Well, I must admit that the above innovation is not exactly incremental!
Innovation in Blades
While rotor blades, gearbox and generator all are major components of a wind turbine, the blades usually define how proficient a wind turbine is going to be.
There has been of late a notable innovation in the traditional blade set wind turbines’ blade technology. Ideal wind speed is what decides the efficiency of a wind turbine. It needs to be tuned for a certain type of wind to be efficient and smart. A recent design uses shape-shifting blades designed by researchers at Purdue University and Sandia National Laboratories, which, having sensors and computational software to monitor forces exerted on wind turbine blades, constantly manage the blades to keep rotating at a uniform speed that is the most ideal. The shape-shifting blades have sensors that tout control surfaces with simple flaps and are responsible for changing the aerodynamic traits of the rotor-blades.
And Finally, the Challenge of Intermittency has Still Not Been Confronted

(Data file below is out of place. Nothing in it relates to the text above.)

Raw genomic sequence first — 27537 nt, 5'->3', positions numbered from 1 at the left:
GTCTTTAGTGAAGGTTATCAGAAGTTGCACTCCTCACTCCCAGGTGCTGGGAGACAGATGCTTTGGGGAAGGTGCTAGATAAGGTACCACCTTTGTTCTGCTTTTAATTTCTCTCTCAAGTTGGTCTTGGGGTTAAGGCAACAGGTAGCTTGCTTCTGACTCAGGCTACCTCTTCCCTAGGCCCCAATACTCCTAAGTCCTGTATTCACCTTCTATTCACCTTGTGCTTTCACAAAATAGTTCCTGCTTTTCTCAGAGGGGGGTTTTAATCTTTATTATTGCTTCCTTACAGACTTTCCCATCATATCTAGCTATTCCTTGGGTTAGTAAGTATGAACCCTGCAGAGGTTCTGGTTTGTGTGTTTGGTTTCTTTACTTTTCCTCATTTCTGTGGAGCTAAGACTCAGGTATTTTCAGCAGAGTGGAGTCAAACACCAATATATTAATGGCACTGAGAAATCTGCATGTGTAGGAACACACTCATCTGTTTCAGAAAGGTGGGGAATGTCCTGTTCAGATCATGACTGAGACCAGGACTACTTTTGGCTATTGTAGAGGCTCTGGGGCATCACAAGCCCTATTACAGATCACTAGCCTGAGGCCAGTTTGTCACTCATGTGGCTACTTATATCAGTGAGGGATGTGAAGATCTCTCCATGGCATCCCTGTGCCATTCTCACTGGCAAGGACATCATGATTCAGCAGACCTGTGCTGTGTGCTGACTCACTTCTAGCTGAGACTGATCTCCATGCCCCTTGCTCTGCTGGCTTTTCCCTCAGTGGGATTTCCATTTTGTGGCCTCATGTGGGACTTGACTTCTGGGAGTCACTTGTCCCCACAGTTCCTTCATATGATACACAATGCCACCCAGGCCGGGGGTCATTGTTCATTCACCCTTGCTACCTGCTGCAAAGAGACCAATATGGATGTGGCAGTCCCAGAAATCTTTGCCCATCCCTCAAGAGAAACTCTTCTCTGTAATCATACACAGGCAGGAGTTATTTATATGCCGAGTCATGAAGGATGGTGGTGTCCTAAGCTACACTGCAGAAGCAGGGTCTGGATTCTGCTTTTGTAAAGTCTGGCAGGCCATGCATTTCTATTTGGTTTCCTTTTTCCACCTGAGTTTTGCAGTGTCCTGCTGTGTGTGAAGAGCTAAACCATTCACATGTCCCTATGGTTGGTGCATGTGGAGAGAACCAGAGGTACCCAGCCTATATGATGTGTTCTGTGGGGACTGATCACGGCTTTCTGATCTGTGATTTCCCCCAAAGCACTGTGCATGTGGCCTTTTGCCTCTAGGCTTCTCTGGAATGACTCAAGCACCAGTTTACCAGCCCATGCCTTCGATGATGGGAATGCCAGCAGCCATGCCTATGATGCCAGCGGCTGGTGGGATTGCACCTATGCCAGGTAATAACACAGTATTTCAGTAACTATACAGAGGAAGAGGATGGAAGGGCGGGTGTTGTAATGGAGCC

While the innovations mentioned above tackle a number of interesting issues, they do not tackle the most important of all: Intermittency.
Tackling the intermittency of wind both while it is waning as well as when it supplying excess power is perhaps the single most critical challenge facing the industry today. Well, the obvious solution is to have storage technologies. If only life were so simple! Storage technologies today are terribly expensive and can increase the cost of producing electricity from wind by over 100%!
To give you an idea of costs of storage for renewable energy, a recent report estimated that the potential costs of building the storage necessary to allow renewable energy to expand to supply just 20 percent of US energy needs would be enormous – more than $340 billion to develop some 912 billion watt-hours of storage capacity.
Conventional lead-acid batteries are too costly and have poor durability. Instead, researchers are turning to batteries with unusual chemical combinations, such as sodium-sulfur as well as the more familiar lithium-ion. But it is too early to say whether these technologies will be able to provide affordable storage.
Hope you found this article useful. Your feedback is welcome.